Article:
From the moment it first opened its doors on New Year’s Eve 1930, The Surf Club in Miami has hosted history. It is an institution whose reputation looms large in the imagination of so many more people than can ever have visited it, let alone been members. When tire tycoon Harvey Firestone first had the idea of a new type of social club, on board his yacht the Marybelle, he could never have imagined how enduring the appeal would be of what he would soon create.
On this same 9-acre stretch of oceanfront in Surfside, Florida, located in the northern beaches of Miami, Four Seasons Hotel at The Surf Club today comprises 77 guestrooms, a selection of hotel residences, Le Sirenuse Restaurant and Champagne Bar, three pools, a pristine beach, and Spa and Wellness Center.
“The Surf Club’s success has always been determined by quality, passion and relaxed precision and that remains our priority today; being intuitive, exceeding our guests’ every expectation and creating memories that will last a lifetime,” says General Manager Reed Kandalaft.
The Surf Club Yesterday
The Mediterranean Revival building and beachside cabanas that made up The Surf Club were designed by Russell T. Pancoast. They formed elegant backdrops that would frame the beach and sea, and cradle the crowd from the outside world at the same time. It quickly became a magnet for members that crossed industry, culture and class. It was a home away from home for people who shared provenance, privilege and a preference for pleasure.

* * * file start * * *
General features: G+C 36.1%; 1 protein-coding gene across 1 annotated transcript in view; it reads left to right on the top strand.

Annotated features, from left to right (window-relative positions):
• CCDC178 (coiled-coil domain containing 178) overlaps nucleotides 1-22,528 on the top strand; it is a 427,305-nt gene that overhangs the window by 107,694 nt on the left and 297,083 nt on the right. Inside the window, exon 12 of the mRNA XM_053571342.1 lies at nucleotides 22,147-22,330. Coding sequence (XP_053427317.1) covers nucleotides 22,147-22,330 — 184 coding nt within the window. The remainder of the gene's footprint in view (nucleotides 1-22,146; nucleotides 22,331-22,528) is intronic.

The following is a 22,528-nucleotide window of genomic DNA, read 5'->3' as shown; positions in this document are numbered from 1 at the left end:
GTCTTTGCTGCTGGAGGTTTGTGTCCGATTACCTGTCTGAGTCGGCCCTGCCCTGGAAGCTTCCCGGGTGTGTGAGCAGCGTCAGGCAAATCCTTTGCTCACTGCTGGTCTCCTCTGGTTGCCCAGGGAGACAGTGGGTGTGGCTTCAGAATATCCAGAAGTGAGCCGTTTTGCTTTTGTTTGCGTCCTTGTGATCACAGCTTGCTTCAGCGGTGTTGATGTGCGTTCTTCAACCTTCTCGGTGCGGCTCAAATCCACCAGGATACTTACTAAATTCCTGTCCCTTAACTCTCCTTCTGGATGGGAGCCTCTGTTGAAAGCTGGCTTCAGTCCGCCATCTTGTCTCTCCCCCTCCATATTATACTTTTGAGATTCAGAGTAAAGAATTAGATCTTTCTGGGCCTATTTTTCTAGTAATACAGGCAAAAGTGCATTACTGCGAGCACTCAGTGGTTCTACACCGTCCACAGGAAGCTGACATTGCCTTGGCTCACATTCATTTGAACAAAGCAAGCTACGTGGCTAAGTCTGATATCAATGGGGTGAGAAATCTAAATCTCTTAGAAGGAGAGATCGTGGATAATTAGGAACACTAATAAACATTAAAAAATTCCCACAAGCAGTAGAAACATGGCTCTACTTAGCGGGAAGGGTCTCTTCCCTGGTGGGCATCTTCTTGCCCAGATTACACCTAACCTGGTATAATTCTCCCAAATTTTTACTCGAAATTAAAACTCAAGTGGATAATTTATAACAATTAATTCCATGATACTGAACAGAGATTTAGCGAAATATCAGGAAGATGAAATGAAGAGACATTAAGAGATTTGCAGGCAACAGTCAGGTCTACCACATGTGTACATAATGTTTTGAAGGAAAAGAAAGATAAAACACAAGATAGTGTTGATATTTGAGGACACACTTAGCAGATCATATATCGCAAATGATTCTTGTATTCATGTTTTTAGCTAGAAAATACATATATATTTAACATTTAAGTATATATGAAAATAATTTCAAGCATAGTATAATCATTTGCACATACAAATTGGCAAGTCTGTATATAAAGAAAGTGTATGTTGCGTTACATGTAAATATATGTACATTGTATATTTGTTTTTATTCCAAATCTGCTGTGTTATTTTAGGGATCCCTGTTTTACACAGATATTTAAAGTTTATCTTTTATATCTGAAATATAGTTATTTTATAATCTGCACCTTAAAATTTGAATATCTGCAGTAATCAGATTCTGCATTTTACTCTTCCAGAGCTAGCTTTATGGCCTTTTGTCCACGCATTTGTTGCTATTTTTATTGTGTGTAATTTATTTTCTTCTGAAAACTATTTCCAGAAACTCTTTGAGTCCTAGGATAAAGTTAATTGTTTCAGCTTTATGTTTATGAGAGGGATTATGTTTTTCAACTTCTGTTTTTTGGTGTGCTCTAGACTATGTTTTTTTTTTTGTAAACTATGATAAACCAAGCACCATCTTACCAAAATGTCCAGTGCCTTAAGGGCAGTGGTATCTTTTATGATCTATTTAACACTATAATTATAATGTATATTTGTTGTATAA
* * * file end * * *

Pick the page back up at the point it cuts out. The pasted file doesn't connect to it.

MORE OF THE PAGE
Archive photos show poolside fashion shows directed by Elizabeth Arden, Shah Mohamed Reza of Iran on the tennis court, his wife on water skis and Winston Churchill painting in his cabana. There was booze on the beach during prohibition, kayaks in the swimming pool, black tie boxing dinners and lavish themed galas, one time with elephants, another with 300 tables made of ice. It was a place of myth, legend and endless laughter. The names that rolled up were pioneers of the good life: Noel Coward, Douglas Fairbanks Jnr. and Elizabeth Taylor, The Duke and Duchess of Windsor, Frank Sinatra, Tennessee Williams, Joan Crawford, Liberace.
They came to The Surf Club for its reputation as a place where proper impropriety was allowed. It was for people with good taste seeking good times. It combined power and pleasure, ceremony and swagger – its members felt off duty but on show, together. It provided its crowd with somewhere they felt they belonged, somewhere safe: a ballroom and beach, behind closed doors.
Firestone’s mission was to embrace the possibilities of a new era and provide a new crowd that was emerging, with a new type of offer that supported who they were, how they lived and how they behaved. It was a social club with sophistication in its bones, matched by a singular understanding of who its members were and what brought them together. It respected privacy but allowed freedom.
The Surf Club Today
The new Surf Club is an extended embodiment of its original values at a greater scale. Nadim Ashi, the founder of Fort Partners who today owns The Surf Club, explains his mission to preserve, respect and enhance the original spirit: